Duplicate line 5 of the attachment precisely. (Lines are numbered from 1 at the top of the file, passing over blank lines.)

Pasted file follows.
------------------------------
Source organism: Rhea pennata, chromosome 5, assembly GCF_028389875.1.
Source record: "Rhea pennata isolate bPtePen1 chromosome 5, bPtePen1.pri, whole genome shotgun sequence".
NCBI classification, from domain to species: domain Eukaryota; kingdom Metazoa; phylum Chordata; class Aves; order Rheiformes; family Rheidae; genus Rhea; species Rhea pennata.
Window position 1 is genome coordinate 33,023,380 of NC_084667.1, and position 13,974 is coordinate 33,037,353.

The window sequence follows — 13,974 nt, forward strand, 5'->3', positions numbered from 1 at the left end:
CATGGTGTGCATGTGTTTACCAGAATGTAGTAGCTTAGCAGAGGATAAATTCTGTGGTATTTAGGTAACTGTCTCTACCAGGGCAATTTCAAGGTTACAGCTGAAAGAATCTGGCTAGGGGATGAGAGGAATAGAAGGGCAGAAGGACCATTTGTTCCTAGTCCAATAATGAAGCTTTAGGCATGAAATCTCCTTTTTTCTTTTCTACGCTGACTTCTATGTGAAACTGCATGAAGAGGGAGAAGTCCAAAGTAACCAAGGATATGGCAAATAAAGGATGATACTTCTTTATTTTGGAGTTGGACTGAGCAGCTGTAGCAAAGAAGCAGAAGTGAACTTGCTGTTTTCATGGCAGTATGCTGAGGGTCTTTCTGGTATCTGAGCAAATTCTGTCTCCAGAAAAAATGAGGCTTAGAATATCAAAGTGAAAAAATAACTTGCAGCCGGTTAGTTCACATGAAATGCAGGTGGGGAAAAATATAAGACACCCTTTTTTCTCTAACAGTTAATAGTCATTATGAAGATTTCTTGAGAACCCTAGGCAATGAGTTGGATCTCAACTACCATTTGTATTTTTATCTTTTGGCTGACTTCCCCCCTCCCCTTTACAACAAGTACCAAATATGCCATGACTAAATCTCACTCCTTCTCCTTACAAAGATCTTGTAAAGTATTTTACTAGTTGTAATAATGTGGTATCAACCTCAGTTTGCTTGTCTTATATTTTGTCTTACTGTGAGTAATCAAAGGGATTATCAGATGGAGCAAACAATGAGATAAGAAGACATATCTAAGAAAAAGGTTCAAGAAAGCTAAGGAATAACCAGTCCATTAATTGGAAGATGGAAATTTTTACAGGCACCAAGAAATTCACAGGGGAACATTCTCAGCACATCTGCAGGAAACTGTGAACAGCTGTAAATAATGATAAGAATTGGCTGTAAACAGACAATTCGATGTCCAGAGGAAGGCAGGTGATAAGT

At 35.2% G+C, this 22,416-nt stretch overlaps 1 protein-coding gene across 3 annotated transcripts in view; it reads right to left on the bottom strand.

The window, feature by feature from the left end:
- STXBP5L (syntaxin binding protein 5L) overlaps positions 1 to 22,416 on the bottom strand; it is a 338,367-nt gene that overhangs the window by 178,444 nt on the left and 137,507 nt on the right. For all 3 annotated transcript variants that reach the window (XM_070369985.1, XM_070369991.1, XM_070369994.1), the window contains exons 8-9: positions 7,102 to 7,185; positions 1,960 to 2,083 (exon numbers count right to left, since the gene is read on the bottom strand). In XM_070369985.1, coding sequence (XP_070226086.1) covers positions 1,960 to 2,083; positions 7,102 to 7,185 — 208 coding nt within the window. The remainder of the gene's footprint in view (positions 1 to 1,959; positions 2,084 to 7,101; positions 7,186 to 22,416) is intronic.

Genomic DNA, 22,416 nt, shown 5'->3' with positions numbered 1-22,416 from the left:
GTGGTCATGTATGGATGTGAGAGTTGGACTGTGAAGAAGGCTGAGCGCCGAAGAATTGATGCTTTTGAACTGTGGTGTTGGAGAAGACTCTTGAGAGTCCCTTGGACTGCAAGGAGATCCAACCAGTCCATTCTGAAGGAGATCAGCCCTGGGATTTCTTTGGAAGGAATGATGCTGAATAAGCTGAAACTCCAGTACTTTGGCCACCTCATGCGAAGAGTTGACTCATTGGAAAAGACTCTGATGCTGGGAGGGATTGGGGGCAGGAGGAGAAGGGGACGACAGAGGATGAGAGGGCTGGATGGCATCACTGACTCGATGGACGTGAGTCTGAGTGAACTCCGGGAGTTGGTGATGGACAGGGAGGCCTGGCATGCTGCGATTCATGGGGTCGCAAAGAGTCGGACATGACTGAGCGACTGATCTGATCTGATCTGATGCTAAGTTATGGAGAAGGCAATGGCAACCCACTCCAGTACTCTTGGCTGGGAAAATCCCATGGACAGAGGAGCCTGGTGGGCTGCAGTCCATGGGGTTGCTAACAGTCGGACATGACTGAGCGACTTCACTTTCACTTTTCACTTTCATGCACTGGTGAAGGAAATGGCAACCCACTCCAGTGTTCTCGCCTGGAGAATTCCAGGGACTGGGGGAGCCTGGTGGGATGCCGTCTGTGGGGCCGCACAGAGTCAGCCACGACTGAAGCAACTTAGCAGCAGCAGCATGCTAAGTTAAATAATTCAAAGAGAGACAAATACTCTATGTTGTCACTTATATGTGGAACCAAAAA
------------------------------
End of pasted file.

The window sequence follows — 13,974 nt, forward strand, 5'->3', positions numbered from 1 at the left end: